In recent weeks, various sports organizations around the world have been forced to confront the reality that the Covid-19 is likely to have a significant impact on the industry – not just in the short term, but also the long term.26As the virus began to spread, an increasing number of matches and sporting events were either staged behind closed doors, postponed or, increasingly, cancelled outright. The impact of the COVID-19 crisis is diverse depending on the area that we analyze. In professional sports, where we can talk about large stadiums, television rights, sponsors and where there really is a significant volume of business in terms of income and a diversification of this income by different agents, the impact is going to be important, but it may be bearable up to a certain point.27
The professional sport is usually dependent on revenue from television rights, which are based on a contract with strong legal conditions carefully reviewed by specialists. Therefore, an insurance clause covering a force majeure, such as the COVID-19, is included in this contract and may possibly safeguard a good part of the forecast or estimate of income that the clubs have had, in this case.28 The full assessment of the impact cannot be foreseen right now because, logically, it is still unsure if sports competitions, in the rest of the world, are going to take place and with the structure and forecast that existed when the calendar was prepared at the beginning of the season. 29But, if they can be carried out, the impact is obviously going to be from an economic aspect.
The COVID-19 outbreak has decimated the sporting schedule and affected some of 2020’s biggest events. One of the biggest headlining events in 2020 have been either cancelled or postponed while others simply called off. A range of sports have had to take action to prevent the spread of the virus, with Euro 2020 and the Olympics being put on hold for 12 months and whilst postponements of almost every sporting fixture is being considered.
The International Olympic Committee and Japan’s Prime Minister Shinzo Abe have concluded the Tokyo 2020 Olympics must be postponed. The decision was made after holding out for weeks as local organizers and the IOC came under increasing pressure from athletes, national Olympic bodies and sports federations. The event will now take place from July 23 to August 8, 2021.
The World Athletics Indoor Championships, scheduled for Nanjing from March 13 to 15, have been postponed until next year.
The Azerbaijan Grand Prix became the latest postponement in the calendar, meaning there will be no Formula One races until the middle of June at the earliest. The race at the Baku City Circuit was scheduled for June 7. Formula 1 has cancelled the season-opening Australian GP after a McLaren team member contracted the COVID-19. The race was scheduled to take place on March 15. The Bahrain Grand Prix and the Vietnam Grand Prix have been postponed. Those events were first scheduled to take place on March 20-22 and April 3-5 respective. The Bahrain Grand Prix in Manama was due to be held without fans before organizers decided to postpone the race The Chinese Grand Prix in Shanghai, which was scheduled to take place on April 19, was also called off. Races in the Netherlands, Spain and Monaco in May have all been postponed, the governing motorsport body FIA said on March 19.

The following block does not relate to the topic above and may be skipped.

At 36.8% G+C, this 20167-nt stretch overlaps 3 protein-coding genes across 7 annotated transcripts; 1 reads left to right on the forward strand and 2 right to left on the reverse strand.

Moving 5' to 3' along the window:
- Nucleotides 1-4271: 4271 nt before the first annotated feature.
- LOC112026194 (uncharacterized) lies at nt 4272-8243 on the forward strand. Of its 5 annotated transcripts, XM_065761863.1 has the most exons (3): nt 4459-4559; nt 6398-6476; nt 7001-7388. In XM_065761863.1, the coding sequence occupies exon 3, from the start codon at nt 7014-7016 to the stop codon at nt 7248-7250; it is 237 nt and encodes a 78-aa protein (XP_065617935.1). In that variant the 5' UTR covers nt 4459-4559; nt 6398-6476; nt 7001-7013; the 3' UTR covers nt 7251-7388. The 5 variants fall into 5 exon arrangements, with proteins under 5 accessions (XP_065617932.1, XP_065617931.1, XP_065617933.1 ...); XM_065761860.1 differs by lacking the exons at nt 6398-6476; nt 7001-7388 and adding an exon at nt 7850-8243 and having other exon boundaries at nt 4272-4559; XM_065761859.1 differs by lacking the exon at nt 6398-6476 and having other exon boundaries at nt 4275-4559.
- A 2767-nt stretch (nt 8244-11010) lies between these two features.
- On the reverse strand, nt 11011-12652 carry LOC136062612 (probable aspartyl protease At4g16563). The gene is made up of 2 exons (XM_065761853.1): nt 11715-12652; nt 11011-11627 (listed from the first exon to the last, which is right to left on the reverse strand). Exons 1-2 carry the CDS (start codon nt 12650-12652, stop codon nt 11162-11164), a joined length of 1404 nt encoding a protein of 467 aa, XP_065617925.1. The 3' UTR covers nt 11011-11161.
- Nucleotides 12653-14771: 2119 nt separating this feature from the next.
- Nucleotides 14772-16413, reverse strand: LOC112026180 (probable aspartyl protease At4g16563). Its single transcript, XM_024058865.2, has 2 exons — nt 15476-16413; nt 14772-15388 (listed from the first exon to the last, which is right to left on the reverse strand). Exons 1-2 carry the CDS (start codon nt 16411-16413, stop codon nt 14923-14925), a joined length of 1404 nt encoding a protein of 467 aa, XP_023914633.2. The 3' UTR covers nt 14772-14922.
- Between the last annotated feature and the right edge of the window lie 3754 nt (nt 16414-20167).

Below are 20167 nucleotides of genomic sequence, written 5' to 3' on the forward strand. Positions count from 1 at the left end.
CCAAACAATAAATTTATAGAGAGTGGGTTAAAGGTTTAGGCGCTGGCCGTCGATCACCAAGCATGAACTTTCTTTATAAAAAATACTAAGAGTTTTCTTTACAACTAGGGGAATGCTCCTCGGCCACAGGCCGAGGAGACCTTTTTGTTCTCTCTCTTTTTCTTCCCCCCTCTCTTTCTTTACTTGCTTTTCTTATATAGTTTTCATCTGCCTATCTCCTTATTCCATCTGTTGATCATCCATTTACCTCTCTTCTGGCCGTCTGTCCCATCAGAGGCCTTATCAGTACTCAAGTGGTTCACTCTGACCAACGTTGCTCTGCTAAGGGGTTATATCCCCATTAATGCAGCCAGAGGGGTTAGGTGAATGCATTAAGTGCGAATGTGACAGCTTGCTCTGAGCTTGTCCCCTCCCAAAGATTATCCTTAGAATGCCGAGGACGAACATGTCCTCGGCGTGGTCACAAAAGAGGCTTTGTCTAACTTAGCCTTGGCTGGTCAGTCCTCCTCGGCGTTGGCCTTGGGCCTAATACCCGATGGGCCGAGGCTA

The Indianapolis 500 scheduled for May 24 has been postponed until August 23 and will not run on Memorial Day weekend for the first time since 1946.The French MotoGP initially scheduled for May 15-17 in Le Mans, was postponed because of the “ongoing COVID-19 outbreak”, organizers announced on April 2.
The professional tennis tour – men’s and women’s – has been suspended until June 7, with all clay-court tournaments in Europe cancelled. ATP and WTA rankings have been frozen until further notice.
All ATP and WTA tournaments in the Spring clay court swing will not be held as scheduled. The professional tennis season is now suspended through June 7, 2020. The French Open has been postponed until September 20 – October 4, organizers said on March 17. The clay-court major was originally scheduled to be played from May 24-June 7. French Open postponed due to COVID-19 pandemic The Fed Cup tennis finals in Budapest has been postponed.
The revamped 12-team women’s competition scheduled for April 14-19 as well as a series of play-off ties were called off “in response to COVID-19 health concerns”, the ITF said in a statement. New dates have yet to be announced. There was also disappointment for tennis fans in California as the BNP Paribas Open in Indian Wells was cancelled. Also cancelled were the Xi’an Open, scheduled for April 13 to 19, and Kunming Open, penciled for April 27 to May In the United Kingdom, the Main Board of the All England Club (AELTC) and the Committee of Management of The Championships on April 1 decided to cancel the Wimbledon grass court Grand Slam, formally known as The Championships 2020. The 134thChampionships will instead be staged from 28 June to 11 July 2021.